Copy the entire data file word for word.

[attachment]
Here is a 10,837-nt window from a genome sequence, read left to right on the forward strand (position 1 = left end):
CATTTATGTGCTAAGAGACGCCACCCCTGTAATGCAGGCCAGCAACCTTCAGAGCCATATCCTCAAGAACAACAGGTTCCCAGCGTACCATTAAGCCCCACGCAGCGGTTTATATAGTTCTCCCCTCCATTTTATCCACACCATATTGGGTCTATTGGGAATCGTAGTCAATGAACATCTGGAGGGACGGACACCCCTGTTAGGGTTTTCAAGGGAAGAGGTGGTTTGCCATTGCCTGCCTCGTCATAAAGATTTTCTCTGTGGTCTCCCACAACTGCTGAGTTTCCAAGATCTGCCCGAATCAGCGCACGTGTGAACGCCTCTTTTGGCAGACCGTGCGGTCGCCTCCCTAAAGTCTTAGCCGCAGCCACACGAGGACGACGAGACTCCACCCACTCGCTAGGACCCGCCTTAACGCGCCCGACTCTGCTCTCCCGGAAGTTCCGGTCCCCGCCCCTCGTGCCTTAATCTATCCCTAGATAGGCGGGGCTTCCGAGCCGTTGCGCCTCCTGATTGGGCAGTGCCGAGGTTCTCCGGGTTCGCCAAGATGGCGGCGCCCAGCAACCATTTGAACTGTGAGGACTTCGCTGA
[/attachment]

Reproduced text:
Here is a 10,837-nt window from a genome sequence, read left to right on the forward strand (position 1 = left end):
CATTTATGTGCTAAGAGACGCCACCCCTGTAATGCAGGCCAGCAACCTTCAGAGCCATATCCTCAAGAACAACAGGTTCCCAGCGTACCATTAAGCCCCACGCAGCGGTTTATATAGTTCTCCCCTCCATTTTATCCACACCATATTGGGTCTATTGGGAATCGTAGTCAATGAACATCTGGAGGGACGGACACCCCTGTTAGGGTTTTCAAGGGAAGAGGTGGTTTGCCATTGCCTGCCTCGTCATAAAGATTTTCTCTGTGGTCTCCCACAACTGCTGAGTTTCCAAGATCTGCCCGAATCAGCGCACGTGTGAACGCCTCTTTTGGCAGACCGTGCGGTCGCCTCCCTAAAGTCTTAGCCGCAGCCACACGAGGACGACGAGACTCCACCCACTCGCTAGGACCCGCCTTAACGCGCCCGACTCTGCTCTCCCGGAAGTTCCGGTCCCCGCCCCTCGTGCCTTAATCTATCCCTAGATAGGCGGGGCTTCCGAGCCGTTGCGCCTCCTGATTGGGCAGTGCCGAGGTTCTCCGGGTTCGCCAAGATGGCGGCGCCCAGCAACCATTTGAACTGTGAGGACTTCGCTGA